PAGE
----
Here's what everyone gets wrong about this famous Steve Jobs quote, according to Lyft's design boss
- Lyft's VP of design Katie Dill was recently named one of the 10 people transforming the world of consumer technology.
- Dill explained her approach to design in an interview with Business Insider.
- When asked about one of Steve Jobs' most famous quotes, she gave an interesting answer.
- Visit BusinessInsider.com for more stories.
Apple cofounder Steve Jobs has a lot of famous quotes.
One of them is a counter to the popular phrase, "The customer is always right."
Here's the full quote from Steve Jobs, on why companies shouldn't rely on market research:
Some people say give the customers what they want, but that's not my approach. Our job is to figure out what they're going to want before they do. I think Henry Ford once said, 'If I'd ask customers what they wanted, they would've told me a faster horse.' People don't know what they want until you show it to them. That's why I never rely on market research. Our task is to read things that are not yet on the page.
I asked Katie Dill about this quote recently. Dill was just named one of Business Insider's top 10 people changing the world of consumer technology, and made our list of 100 people transforming the world of business.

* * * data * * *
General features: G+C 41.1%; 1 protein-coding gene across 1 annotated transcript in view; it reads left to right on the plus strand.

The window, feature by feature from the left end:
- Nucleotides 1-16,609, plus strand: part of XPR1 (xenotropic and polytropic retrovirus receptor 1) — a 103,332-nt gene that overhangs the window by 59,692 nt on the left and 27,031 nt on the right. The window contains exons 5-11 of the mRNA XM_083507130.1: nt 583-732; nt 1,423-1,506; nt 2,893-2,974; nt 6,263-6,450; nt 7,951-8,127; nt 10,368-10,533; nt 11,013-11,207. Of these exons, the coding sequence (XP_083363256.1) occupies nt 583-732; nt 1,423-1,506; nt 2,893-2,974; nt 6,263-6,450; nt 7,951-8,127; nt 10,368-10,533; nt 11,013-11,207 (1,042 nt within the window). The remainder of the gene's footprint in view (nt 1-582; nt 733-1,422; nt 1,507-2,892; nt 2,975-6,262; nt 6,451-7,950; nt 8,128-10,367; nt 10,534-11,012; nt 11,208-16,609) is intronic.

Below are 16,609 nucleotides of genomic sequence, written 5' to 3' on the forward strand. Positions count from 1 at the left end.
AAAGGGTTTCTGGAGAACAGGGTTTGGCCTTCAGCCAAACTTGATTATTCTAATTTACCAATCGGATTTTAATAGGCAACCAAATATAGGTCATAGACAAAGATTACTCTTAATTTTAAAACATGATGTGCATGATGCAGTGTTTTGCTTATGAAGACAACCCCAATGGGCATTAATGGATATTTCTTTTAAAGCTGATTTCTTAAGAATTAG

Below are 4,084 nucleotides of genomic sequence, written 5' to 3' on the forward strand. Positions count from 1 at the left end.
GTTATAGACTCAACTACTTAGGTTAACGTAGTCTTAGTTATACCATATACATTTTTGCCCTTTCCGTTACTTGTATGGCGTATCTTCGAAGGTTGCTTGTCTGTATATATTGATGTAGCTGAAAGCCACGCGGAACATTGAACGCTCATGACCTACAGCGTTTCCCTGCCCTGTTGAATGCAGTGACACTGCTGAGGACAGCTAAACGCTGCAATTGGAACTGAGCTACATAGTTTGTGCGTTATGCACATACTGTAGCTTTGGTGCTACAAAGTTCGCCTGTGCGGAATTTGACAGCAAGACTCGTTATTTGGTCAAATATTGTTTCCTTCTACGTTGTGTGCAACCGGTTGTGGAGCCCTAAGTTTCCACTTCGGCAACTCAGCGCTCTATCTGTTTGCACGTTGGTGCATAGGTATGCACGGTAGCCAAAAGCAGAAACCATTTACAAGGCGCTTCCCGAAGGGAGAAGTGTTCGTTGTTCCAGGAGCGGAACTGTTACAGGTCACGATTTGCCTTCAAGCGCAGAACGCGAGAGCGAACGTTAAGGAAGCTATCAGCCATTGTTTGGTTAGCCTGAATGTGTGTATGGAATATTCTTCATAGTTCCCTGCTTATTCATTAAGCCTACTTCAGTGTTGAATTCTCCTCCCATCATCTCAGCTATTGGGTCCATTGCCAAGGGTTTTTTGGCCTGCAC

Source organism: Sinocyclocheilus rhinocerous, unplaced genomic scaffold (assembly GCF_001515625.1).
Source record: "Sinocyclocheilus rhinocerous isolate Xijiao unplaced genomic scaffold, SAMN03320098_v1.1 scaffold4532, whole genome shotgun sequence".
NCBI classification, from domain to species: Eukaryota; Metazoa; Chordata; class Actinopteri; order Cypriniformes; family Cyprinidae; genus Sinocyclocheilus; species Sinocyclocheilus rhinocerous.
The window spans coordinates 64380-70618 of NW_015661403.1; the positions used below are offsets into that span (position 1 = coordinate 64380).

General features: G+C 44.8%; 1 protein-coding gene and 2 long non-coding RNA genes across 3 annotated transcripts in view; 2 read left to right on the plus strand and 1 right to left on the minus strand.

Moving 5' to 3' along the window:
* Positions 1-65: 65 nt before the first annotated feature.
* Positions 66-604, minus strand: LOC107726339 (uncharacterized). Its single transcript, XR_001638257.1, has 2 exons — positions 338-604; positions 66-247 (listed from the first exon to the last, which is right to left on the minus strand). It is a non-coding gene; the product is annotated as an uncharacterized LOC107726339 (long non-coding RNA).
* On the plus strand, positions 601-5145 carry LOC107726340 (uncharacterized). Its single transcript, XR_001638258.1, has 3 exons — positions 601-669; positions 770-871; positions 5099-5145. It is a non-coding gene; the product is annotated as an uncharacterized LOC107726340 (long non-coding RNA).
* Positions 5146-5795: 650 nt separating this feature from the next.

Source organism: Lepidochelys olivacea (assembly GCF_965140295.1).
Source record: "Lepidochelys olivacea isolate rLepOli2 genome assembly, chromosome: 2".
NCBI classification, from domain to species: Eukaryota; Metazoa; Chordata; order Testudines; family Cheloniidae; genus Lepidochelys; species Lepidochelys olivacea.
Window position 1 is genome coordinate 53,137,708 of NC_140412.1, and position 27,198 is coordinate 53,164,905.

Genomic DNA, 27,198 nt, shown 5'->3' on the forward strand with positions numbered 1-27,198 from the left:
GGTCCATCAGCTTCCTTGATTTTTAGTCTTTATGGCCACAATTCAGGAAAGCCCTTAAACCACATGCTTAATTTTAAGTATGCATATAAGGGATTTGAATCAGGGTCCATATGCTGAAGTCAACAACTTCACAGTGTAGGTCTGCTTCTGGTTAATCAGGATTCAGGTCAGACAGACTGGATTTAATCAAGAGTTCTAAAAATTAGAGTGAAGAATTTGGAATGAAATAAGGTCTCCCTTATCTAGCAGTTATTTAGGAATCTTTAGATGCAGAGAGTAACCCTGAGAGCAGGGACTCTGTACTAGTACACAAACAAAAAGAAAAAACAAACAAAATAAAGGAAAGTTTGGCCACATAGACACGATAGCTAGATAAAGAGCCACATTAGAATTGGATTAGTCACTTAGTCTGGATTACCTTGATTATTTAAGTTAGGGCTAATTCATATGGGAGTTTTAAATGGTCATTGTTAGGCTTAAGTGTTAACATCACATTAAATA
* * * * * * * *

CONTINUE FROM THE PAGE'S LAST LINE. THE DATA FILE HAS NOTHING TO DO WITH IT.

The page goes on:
Dill believes people get the wrong idea from this famous Steve Jobs quote.
Jason Henry for Business Insider
"I agree with that quote, but I think it is often misinterpreted," Dill told Business Insider.
"I agree with the sentiment that we can't just ask for what customers want; they don't always know how to articulate it. But I am a firm believer in the power of understanding our community. I'm a firm believer in the power of user research and qualitative insight gathering."
Dill is responsible for Lyft's millions of users, so she works closely with the company's engineers, designers, and product managers. But there's a great emphasis on observing how people use Lyft's products, rather than asking them directly. By taking note of people's reactions to different products, Dill and her team can see what people themselves might have trouble articulating.
"Our marketplace is growing by the minute," Dill said. "There are so many people that use our product that I can't and should not assume what they want. We need to learn. We need to understand what life is like in the community to understand what they want, or what they're gonna want in the future."
Steve Jobs in 1984.
She also thinks people misunderstand Steve Jobs' quote because it implies that Jobs and his team weren't customers themselves.
"The point is that Steve Jobs and his team are users of the product," Dill said. "I don't necessarily disagree with what Steve was saying, but I think people sometimes use his quote to say things like, 'that's why you shouldn't bother with user research.' I think that's wrong. I think there's a type of user research that's very powerful, and I certainly would not leave it behind."
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